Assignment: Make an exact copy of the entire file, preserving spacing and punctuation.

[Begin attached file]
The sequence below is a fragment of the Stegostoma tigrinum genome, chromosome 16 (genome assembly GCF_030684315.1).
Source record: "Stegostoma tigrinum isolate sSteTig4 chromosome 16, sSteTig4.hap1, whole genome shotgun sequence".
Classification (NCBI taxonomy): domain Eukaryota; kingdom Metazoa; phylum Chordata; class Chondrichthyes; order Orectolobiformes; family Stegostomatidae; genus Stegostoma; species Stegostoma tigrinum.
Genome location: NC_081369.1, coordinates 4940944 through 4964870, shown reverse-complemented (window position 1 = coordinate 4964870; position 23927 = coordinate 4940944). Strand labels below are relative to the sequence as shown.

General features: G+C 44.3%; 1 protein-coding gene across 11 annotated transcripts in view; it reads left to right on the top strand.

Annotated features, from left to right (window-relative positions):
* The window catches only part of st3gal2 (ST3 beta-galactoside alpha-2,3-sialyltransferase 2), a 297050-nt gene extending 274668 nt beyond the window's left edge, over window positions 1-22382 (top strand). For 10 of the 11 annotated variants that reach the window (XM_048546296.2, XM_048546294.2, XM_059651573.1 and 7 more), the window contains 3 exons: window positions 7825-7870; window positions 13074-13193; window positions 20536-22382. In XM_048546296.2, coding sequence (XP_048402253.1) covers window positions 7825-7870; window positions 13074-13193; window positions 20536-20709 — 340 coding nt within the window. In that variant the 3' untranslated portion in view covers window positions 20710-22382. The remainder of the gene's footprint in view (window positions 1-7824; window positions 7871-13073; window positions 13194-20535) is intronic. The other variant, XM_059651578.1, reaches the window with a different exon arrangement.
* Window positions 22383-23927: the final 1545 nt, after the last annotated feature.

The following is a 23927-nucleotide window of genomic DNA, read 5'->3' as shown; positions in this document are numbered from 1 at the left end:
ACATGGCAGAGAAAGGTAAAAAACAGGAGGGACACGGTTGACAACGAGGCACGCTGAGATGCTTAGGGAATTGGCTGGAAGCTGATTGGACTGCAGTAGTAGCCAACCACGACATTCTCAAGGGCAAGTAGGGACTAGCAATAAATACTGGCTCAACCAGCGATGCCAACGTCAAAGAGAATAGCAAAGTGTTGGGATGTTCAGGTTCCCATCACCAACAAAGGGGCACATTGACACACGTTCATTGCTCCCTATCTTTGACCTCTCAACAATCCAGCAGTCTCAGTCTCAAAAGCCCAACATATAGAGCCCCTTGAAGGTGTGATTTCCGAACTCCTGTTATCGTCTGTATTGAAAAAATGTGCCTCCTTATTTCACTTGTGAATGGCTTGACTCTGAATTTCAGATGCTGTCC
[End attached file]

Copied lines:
The sequence below is a fragment of the Stegostoma tigrinum genome, chromosome 16 (genome assembly GCF_030684315.1).
Source record: "Stegostoma tigrinum isolate sSteTig4 chromosome 16, sSteTig4.hap1, whole genome shotgun sequence".
Classification (NCBI taxonomy): domain Eukaryota; kingdom Metazoa; phylum Chordata; class Chondrichthyes; order Orectolobiformes; family Stegostomatidae; genus Stegostoma; species Stegostoma tigrinum.
Genome location: NC_081369.1, coordinates 4940944 through 4964870, shown reverse-complemented (window position 1 = coordinate 4964870; position 23927 = coordinate 4940944). Strand labels below are relative to the sequence as shown.

General features: G+C 44.3%; 1 protein-coding gene across 11 annotated transcripts in view; it reads left to right on the top strand.

Annotated features, from left to right (window-relative positions):
* The window catches only part of st3gal2 (ST3 beta-galactoside alpha-2,3-sialyltransferase 2), a 297050-nt gene extending 274668 nt beyond the window's left edge, over window positions 1-22382 (top strand). For 10 of the 11 annotated variants that reach the window (XM_048546296.2, XM_048546294.2, XM_059651573.1 and 7 more), the window contains 3 exons: window positions 7825-7870; window positions 13074-13193; window positions 20536-22382. In XM_048546296.2, coding sequence (XP_048402253.1) covers window positions 7825-7870; window positions 13074-13193; window positions 20536-20709 — 340 coding nt within the window. In that variant the 3' untranslated portion in view covers window positions 20710-22382. The remainder of the gene's footprint in view (window positions 1-7824; window positions 7871-13073; window positions 13194-20535) is intronic. The other variant, XM_059651578.1, reaches the window with a different exon arrangement.
* Window positions 22383-23927: the final 1545 nt, after the last annotated feature.

The following is a 23927-nucleotide window of genomic DNA, read 5'->3' as shown; positions in this document are numbered from 1 at the left end:
ACATGGCAGAGAAAGGTAAAAAACAGGAGGGACACGGTTGACAACGAGGCACGCTGAGATGCTTAGGGAATTGGCTGGAAGCTGATTGGACTGCAGTAGTAGCCAACCACGACATTCTCAAGGGCAAGTAGGGACTAGCAATAAATACTGGCTCAACCAGCGATGCCAACGTCAAAGAGAATAGCAAAGTGTTGGGATGTTCAGGTTCCCATCACCAACAAAGGGGCACATTGACACACGTTCATTGCTCCCTATCTTTGACCTCTCAACAATCCAGCAGTCTCAGTCTCAAAAGCCCAACATATAGAGCCCCTTGAAGGTGTGATTTCCGAACTCCTGTTATCGTCTGTATTGAAAAAATGTGCCTCCTTATTTCACTTGTGAATGGCTTGACTCTGAATTTCAGATGCTGTCC